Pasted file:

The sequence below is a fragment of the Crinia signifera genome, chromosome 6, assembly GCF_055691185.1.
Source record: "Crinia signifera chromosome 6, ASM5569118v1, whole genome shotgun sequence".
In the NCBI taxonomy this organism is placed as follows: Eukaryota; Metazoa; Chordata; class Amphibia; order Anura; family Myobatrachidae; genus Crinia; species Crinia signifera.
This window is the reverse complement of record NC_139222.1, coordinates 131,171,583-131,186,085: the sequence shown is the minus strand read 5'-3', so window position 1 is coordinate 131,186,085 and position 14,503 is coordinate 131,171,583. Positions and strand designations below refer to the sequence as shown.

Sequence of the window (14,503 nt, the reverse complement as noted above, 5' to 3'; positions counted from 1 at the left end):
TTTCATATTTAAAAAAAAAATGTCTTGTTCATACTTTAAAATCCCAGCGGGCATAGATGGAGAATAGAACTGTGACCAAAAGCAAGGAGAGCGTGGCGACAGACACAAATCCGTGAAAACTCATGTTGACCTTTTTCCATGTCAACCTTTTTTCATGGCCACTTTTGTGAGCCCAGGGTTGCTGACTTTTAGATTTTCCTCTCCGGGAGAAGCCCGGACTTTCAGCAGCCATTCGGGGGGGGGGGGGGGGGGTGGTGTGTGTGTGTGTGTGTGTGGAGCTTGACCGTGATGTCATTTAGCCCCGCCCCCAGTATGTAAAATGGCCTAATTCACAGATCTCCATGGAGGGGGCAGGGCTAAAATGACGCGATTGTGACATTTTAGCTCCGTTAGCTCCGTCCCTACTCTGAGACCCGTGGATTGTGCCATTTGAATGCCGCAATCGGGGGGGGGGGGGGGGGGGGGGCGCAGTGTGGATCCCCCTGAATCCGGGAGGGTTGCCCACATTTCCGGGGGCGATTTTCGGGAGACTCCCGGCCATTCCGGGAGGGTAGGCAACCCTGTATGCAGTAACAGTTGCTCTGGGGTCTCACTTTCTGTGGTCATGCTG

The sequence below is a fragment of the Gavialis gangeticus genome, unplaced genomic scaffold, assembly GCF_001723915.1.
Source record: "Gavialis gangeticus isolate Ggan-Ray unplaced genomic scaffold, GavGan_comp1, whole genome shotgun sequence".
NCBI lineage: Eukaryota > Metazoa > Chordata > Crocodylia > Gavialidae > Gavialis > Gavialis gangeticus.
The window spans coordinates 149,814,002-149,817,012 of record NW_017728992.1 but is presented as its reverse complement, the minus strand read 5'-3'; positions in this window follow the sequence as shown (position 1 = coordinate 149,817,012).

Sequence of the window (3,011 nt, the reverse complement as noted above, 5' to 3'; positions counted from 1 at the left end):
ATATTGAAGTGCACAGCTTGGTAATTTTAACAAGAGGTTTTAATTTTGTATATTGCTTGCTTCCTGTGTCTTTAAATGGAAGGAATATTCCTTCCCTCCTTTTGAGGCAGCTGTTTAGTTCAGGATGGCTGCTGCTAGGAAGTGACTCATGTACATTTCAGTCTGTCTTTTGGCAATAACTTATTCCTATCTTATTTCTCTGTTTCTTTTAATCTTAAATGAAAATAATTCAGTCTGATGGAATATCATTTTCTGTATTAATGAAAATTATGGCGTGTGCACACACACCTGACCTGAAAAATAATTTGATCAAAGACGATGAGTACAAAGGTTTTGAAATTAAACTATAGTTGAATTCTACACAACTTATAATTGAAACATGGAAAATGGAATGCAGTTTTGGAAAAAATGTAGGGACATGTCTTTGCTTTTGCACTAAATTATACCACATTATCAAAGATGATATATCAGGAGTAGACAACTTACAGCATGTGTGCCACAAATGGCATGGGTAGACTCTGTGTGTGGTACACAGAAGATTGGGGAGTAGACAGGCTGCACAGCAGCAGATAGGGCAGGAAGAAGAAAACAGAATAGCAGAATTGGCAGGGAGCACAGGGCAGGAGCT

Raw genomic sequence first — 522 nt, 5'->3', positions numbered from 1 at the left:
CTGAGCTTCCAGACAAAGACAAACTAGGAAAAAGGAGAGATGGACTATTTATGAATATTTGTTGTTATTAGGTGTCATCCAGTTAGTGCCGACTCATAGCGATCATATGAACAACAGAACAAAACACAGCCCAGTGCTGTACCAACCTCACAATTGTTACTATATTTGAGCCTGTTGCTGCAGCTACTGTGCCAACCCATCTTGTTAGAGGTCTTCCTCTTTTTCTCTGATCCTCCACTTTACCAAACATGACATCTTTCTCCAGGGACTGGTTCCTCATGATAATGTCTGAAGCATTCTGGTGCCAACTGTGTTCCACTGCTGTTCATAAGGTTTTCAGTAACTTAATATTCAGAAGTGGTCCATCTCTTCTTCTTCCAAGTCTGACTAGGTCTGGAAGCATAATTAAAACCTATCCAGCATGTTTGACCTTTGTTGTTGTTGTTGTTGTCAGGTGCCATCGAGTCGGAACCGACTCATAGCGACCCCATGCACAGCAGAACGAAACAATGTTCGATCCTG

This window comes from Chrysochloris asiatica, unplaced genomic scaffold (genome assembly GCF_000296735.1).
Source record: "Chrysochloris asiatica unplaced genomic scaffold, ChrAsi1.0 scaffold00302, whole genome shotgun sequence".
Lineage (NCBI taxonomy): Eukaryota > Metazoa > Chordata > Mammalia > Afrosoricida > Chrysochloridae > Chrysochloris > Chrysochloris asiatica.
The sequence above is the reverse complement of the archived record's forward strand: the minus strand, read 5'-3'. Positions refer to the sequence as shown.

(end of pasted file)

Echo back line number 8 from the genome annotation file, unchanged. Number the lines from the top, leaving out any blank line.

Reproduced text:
Source record: "Gavialis gangeticus isolate Ggan-Ray unplaced genomic scaffold, GavGan_comp1, whole genome shotgun sequence".